Lockheed Martin has secured a contract to manufacture and test a nuclear-powered spacecraft for the Defense Advanced Research Projects Agency (DARPA).
The award supports the agency’s Demonstration Rocket for Agile Cislunar Operations (DRACO) program to advance propulsion solutions that benefit US national defense.
The DRACO program involves the collaboration of NASA’s Space Technology Mission Directorate, which will utilize the rocket for future deep-space explorations.
An in-space flight test of the resulting nuclear thermal rocket engine vehicle is expected by 2027.
According to Lockheed, nuclear thermal propulsion engines provide thrust similar to conventional chemical propulsion engines but offer two to five times higher efficiency, enhancing a vehicle’s speed and range while reducing dependency on propellants.
In addition, nuclear thermal engines enable abort scenarios during missions, a feature not possible with chemical propulsion systems.
“These more powerful and efficient nuclear thermal propulsion systems can provide faster transit times between destinations. Reducing transit time is vital for human missions… to limit a crew’s exposure to radiation,” Lockheed Martin Space’s Kirk Shireman stated.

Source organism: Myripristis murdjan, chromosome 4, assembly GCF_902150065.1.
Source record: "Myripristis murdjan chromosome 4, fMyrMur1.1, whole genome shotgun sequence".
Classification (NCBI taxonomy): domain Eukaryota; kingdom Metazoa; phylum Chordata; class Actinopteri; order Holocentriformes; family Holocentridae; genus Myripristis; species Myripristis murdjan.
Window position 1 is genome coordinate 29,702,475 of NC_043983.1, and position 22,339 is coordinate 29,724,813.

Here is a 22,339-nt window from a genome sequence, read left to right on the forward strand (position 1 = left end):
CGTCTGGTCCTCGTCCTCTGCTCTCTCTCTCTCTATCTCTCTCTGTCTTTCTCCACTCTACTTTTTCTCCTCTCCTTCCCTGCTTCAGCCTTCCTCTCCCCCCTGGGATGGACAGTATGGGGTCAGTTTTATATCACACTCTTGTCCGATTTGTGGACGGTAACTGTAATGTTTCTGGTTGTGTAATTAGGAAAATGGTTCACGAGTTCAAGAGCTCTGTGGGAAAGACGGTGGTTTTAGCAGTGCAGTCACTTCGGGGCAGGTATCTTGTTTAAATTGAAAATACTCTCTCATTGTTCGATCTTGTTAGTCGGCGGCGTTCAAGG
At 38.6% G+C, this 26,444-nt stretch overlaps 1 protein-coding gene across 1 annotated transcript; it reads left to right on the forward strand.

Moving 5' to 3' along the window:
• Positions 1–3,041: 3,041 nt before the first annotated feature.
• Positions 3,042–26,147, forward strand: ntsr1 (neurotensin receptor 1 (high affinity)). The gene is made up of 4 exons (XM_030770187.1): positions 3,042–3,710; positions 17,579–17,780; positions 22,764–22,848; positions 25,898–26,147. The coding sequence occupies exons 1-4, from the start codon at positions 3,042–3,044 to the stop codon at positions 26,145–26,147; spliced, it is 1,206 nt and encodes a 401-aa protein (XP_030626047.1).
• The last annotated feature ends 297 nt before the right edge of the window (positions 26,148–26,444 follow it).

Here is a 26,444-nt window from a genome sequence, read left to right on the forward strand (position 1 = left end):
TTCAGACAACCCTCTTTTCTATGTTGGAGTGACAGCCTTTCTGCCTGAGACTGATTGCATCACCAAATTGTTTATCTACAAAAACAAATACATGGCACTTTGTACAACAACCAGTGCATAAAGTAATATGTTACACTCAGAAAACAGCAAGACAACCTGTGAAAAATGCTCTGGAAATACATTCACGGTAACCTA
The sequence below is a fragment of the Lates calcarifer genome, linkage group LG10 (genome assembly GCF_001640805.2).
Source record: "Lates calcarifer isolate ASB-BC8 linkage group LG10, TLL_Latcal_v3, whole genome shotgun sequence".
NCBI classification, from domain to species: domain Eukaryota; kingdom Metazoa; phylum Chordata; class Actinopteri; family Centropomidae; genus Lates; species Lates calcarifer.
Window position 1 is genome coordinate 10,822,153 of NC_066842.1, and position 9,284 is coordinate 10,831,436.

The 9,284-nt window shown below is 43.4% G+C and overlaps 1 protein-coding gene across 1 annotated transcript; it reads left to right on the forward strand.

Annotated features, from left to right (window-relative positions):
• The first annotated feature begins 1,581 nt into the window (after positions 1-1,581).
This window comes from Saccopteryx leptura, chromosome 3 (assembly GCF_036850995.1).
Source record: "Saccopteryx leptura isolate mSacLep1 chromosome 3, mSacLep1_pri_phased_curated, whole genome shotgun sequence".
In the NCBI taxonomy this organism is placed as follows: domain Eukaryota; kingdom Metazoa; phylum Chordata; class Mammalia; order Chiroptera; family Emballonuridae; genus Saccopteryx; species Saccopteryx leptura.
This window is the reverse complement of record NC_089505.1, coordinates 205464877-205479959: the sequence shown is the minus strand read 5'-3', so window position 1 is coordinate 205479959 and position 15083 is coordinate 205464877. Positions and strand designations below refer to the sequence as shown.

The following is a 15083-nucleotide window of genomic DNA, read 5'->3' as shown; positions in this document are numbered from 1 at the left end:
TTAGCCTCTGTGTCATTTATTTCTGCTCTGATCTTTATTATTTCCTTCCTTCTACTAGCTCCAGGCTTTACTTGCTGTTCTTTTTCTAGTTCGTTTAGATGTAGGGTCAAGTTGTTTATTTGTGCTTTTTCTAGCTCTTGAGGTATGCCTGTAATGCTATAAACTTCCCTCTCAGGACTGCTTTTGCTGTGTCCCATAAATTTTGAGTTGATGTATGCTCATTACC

“This is a prime technology that can be used to transport humans and materials to the Moon. With more speed, agility and maneuverability, nuclear thermal propulsion also has many national security applications for cislunar space.”
Safe Nuclear Solution
Nuclear thermal propulsion uses a fission-based reactor to heat hydrogen propellant to extremely high temperatures in a short period while funneling gas through the engine nozzle, producing powerful thrust.
The reactor only activates once the vehicle reaches a nuclear-safe orbit.
Lockheed collaborated with nuclear components supplier BWX Technologies to produce the reactor and its specialized high-assay, low-enriched uranium or HALEU fuel.
“In the past several years, BWXT has been maturing its nuclear thermal propulsion fuel and design, and we are excited to further expand into space with our ability to deliver nuclear products and capabilities to the US Government,” BWX’s Joe Miller said.
“We look forward to building the reactor and manufacturing the fuel at our Lynchburg, Virginia, facilities.”